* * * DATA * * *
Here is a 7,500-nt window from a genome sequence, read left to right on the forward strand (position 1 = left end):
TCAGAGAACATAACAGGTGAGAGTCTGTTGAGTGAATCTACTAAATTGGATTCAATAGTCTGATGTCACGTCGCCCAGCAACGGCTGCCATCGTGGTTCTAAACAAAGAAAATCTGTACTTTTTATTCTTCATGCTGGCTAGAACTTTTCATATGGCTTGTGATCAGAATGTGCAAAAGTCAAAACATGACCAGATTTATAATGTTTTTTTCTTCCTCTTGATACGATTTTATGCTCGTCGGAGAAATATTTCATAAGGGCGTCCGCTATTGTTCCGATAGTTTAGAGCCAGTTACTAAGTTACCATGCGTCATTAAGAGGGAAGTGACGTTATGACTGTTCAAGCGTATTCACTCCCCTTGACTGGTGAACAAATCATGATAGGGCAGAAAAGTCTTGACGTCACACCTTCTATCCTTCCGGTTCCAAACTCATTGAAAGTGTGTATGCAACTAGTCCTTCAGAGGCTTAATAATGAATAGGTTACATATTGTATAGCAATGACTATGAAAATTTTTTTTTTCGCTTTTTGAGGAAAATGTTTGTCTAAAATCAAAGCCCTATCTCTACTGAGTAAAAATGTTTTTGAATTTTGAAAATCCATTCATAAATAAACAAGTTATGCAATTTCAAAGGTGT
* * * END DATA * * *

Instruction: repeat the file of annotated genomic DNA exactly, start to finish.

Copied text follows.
Here is a 7,500-nt window from a genome sequence, read left to right on the forward strand (position 1 = left end):
TCAGAGAACATAACAGGTGAGAGTCTGTTGAGTGAATCTACTAAATTGGATTCAATAGTCTGATGTCACGTCGCCCAGCAACGGCTGCCATCGTGGTTCTAAACAAAGAAAATCTGTACTTTTTATTCTTCATGCTGGCTAGAACTTTTCATATGGCTTGTGATCAGAATGTGCAAAAGTCAAAACATGACCAGATTTATAATGTTTTTTTCTTCCTCTTGATACGATTTTATGCTCGTCGGAGAAATATTTCATAAGGGCGTCCGCTATTGTTCCGATAGTTTAGAGCCAGTTACTAAGTTACCATGCGTCATTAAGAGGGAAGTGACGTTATGACTGTTCAAGCGTATTCACTCCCCTTGACTGGTGAACAAATCATGATAGGGCAGAAAAGTCTTGACGTCACACCTTCTATCCTTCCGGTTCCAAACTCATTGAAAGTGTGTATGCAACTAGTCCTTCAGAGGCTTAATAATGAATAGGTTACATATTGTATAGCAATGACTATGAAAATTTTTTTTTTCGCTTTTTGAGGAAAATGTTTGTCTAAAATCAAAGCCCTATCTCTACTGAGTAAAAATGTTTTTGAATTTTGAAAATCCATTCATAAATAAACAAGTTATGCAATTTCAAAGGTGT